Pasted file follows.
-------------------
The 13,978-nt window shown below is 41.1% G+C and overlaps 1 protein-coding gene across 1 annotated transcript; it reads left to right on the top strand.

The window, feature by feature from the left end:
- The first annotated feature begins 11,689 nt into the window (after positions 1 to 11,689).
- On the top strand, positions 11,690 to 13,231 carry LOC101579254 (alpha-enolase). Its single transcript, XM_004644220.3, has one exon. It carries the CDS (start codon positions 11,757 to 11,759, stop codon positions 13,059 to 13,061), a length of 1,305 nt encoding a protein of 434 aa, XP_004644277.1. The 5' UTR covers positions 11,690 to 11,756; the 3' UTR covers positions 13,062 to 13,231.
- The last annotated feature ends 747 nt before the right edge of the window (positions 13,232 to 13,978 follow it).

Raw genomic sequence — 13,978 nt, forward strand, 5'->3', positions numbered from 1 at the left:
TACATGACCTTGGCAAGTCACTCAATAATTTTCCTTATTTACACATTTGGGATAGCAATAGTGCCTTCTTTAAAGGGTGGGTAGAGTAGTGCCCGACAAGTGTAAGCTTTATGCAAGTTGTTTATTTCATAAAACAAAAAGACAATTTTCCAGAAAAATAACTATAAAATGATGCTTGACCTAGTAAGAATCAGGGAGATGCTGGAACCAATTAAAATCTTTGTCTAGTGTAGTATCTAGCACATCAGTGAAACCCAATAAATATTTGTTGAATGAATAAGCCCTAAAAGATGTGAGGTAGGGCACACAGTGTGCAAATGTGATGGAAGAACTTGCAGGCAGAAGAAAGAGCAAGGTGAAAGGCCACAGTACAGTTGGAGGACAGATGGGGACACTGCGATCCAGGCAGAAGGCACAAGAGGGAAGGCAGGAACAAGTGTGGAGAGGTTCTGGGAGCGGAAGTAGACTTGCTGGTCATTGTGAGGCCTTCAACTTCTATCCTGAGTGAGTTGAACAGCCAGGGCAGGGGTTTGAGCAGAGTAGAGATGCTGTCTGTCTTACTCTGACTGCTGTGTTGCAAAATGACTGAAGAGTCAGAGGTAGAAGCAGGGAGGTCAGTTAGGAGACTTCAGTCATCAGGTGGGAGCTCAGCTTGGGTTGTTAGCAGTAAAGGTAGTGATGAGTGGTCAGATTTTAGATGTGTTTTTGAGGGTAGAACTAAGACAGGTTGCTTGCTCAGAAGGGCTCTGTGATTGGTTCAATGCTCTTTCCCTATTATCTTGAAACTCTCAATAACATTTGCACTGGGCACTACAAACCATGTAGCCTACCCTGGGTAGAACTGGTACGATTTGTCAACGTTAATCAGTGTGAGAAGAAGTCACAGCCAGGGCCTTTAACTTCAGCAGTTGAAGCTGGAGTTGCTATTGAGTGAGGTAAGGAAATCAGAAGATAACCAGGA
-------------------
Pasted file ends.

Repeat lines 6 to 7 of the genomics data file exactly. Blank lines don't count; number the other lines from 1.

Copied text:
Raw genomic sequence — 13,978 nt, forward strand, 5'->3', positions numbered from 1 at the left:
TACATGACCTTGGCAAGTCACTCAATAATTTTCCTTATTTACACATTTGGGATAGCAATAGTGCCTTCTTTAAAGGGTGGGTAGAGTAGTGCCCGACAAGTGTAAGCTTTATGCAAGTTGTTTATTTCATAAAACAAAAAGACAATTTTCCAGAAAAATAACTATAAAATGATGCTTGACCTAGTAAGAATCAGGGAGATGCTGGAACCAATTAAAATCTTTGTCTAGTGTAGTATCTAGCACATCAGTGAAACCCAATAAATATTTGTTGAATGAATAAGCCCTAAAAGATGTGAGGTAGGGCACACAGTGTGCAAATGTGATGGAAGAACTTGCAGGCAGAAGAAAGAGCAAGGTGAAAGGCCACAGTACAGTTGGAGGACAGATGGGGACACTGCGATCCAGGCAGAAGGCACAAGAGGGAAGGCAGGAACAAGTGTGGAGAGGTTCTGGGAGCGGAAGTAGACTTGCTGGTCATTGTGAGGCCTTCAACTTCTATCCTGAGTGAGTTGAACAGCCAGGGCAGGGGTTTGAGCAGAGTAGAGATGCTGTCTGTCTTACTCTGACTGCTGTGTTGCAAAATGACTGAAGAGTCAGAGGTAGAAGCAGGGAGGTCAGTTAGGAGACTTCAGTCATCAGGTGGGAGCTCAGCTTGGGTTGTTAGCAGTAAAGGTAGTGATGAGTGGTCAGATTTTAGATGTGTTTTTGAGGGTAGAACTAAGACAGGTTGCTTGCTCAGAAGGGCTCTGTGATTGGTTCAATGCTCTTTCCCTATTATCTTGAAACTCTCAATAACATTTGCACTGGGCACTACAAACCATGTAGCCTACCCTGGGTAGAACTGGTACGATTTGTCAACGTTAATCAGTGTGAGAAGAAGTCACAGCCAGGGCCTTTAACTTCAGCAGTTGAAGCTGGAGTTGCTATTGAGTGAGGTAAGGAAATCAGAAGATAACCAGGA